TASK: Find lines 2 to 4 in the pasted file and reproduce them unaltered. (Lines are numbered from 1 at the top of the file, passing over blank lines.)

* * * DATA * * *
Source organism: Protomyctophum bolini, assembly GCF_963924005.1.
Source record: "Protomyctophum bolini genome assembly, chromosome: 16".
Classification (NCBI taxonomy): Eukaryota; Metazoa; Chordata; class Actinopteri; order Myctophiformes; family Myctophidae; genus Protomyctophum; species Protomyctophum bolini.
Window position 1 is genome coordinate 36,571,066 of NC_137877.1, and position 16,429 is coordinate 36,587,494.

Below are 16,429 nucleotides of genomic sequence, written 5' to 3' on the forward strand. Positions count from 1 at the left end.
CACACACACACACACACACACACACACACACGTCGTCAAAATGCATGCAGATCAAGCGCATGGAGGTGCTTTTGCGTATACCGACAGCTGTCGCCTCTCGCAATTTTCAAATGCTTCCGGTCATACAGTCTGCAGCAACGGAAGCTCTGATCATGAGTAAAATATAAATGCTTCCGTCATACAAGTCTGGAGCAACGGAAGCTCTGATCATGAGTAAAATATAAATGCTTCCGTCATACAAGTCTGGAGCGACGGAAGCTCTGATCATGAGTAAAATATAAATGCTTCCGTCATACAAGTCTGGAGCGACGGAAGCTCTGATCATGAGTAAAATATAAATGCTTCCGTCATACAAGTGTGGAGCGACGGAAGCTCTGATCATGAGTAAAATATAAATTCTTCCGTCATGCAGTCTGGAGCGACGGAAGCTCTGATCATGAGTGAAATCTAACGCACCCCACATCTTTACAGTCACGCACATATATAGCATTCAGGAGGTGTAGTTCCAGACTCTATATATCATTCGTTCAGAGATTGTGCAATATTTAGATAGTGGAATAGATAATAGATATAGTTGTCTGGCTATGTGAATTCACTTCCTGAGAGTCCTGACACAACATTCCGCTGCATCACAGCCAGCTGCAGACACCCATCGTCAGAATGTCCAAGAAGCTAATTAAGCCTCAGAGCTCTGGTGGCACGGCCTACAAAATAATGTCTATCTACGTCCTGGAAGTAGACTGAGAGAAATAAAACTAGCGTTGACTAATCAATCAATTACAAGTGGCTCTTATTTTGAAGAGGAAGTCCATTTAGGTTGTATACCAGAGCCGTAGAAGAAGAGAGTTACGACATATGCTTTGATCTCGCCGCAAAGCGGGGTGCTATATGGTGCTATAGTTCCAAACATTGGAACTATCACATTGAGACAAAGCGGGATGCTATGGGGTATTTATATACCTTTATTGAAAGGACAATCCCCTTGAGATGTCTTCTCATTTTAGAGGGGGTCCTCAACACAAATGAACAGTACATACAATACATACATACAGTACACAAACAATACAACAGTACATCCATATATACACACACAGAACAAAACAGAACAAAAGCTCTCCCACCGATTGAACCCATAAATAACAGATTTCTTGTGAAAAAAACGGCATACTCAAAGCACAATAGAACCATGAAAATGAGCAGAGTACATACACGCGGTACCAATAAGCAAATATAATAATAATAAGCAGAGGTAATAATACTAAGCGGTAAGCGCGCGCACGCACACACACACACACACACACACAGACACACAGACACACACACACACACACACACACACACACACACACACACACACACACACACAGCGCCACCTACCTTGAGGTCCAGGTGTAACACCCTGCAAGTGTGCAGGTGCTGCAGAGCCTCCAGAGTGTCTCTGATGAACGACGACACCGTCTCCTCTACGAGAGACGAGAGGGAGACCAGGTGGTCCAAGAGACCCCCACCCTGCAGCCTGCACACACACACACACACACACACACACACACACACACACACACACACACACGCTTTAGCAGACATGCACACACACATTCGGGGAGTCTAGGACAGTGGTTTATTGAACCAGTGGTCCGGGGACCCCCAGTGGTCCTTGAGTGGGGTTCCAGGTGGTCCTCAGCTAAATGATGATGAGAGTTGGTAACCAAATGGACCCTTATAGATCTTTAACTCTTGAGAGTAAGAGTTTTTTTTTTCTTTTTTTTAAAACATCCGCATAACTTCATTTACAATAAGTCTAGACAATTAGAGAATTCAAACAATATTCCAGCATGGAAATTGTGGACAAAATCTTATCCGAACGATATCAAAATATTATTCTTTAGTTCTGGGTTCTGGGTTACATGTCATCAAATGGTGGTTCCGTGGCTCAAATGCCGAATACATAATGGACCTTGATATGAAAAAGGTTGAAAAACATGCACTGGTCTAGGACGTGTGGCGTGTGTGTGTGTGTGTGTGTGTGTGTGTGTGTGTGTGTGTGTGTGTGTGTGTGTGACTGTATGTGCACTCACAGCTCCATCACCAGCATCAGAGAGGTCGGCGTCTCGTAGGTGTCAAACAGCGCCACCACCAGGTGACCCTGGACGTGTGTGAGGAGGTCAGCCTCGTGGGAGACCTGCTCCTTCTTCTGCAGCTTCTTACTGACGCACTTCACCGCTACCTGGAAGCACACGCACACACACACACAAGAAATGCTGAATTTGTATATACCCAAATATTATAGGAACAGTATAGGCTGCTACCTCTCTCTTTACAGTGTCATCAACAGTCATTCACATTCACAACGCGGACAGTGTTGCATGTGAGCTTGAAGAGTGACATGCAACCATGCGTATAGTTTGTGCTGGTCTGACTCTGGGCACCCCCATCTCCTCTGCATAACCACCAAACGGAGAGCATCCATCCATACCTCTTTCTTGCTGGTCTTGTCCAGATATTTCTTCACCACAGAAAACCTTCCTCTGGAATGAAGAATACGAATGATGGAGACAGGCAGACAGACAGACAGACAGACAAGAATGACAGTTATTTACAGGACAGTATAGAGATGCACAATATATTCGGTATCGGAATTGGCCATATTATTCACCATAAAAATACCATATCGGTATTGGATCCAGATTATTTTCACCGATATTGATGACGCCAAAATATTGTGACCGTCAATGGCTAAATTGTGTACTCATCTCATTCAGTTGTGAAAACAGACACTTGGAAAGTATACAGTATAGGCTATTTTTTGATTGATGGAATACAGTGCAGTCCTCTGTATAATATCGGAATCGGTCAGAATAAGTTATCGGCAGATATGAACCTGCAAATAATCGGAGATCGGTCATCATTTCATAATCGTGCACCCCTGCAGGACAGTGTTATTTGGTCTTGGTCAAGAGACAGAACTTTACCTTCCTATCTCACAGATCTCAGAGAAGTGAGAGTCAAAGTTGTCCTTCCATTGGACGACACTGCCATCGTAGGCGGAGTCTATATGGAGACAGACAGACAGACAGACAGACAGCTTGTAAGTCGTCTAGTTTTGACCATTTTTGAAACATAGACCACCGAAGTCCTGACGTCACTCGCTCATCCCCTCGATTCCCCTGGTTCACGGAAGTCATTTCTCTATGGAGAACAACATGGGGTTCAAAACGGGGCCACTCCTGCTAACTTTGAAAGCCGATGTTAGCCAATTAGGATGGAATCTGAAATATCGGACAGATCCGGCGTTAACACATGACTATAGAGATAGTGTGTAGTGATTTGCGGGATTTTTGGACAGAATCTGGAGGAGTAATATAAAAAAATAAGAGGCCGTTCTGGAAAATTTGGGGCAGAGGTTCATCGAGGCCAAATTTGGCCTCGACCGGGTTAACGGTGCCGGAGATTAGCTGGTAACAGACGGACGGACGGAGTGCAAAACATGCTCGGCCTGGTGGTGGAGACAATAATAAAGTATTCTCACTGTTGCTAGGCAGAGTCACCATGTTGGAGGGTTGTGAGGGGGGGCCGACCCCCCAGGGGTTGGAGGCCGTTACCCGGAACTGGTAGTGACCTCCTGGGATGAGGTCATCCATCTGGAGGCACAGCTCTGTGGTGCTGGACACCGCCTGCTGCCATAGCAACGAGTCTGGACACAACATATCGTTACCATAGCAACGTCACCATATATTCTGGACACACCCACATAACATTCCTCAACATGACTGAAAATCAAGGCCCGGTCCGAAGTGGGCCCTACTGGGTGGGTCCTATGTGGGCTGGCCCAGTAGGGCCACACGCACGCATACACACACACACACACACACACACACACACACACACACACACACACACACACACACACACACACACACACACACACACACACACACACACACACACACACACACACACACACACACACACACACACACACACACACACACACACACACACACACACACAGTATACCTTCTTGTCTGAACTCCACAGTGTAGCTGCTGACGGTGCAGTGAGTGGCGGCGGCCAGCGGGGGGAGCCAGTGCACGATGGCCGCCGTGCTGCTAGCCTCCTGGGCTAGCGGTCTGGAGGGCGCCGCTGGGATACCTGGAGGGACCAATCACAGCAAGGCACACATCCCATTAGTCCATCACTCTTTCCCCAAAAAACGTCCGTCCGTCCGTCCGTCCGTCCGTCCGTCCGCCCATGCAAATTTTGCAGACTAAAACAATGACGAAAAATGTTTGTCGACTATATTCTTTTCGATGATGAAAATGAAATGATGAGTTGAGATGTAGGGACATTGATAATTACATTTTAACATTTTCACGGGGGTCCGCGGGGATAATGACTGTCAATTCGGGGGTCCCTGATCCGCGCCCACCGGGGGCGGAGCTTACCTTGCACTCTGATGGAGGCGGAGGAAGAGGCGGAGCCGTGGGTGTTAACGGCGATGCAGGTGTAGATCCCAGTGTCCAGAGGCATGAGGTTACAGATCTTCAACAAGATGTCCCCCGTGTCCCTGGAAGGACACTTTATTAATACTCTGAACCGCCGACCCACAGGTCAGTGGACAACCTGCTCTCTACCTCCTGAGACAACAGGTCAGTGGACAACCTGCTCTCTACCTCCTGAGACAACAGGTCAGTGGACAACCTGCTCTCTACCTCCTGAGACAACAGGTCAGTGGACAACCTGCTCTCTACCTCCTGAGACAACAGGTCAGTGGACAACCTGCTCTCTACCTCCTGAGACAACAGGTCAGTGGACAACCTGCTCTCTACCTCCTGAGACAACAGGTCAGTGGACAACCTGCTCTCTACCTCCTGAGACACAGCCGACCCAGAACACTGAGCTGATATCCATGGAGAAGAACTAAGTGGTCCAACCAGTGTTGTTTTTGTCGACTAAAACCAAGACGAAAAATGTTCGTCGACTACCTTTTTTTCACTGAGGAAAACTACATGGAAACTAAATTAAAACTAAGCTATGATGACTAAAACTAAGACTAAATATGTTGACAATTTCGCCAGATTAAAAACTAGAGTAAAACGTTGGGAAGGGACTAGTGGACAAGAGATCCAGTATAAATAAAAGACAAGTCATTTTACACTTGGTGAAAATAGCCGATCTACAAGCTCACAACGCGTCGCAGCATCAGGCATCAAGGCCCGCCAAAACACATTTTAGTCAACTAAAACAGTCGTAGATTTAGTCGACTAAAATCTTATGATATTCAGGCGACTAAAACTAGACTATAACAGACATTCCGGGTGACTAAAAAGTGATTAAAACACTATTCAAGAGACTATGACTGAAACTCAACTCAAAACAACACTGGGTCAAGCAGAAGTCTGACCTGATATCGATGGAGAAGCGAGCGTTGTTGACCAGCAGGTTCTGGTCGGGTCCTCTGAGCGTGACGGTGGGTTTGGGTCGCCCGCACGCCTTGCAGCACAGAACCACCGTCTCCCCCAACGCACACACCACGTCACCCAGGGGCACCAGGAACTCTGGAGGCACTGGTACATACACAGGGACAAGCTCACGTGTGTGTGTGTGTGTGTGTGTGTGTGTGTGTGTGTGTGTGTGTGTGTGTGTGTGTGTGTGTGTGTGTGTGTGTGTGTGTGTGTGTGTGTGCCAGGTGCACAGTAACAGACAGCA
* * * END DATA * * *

Source record: "Protomyctophum bolini genome assembly, chromosome: 16".
Classification (NCBI taxonomy): Eukaryota; Metazoa; Chordata; class Actinopteri; order Myctophiformes; family Myctophidae; genus Protomyctophum; species Protomyctophum bolini.
Window position 1 is genome coordinate 36,571,066 of NC_137877.1, and position 16,429 is coordinate 36,587,494.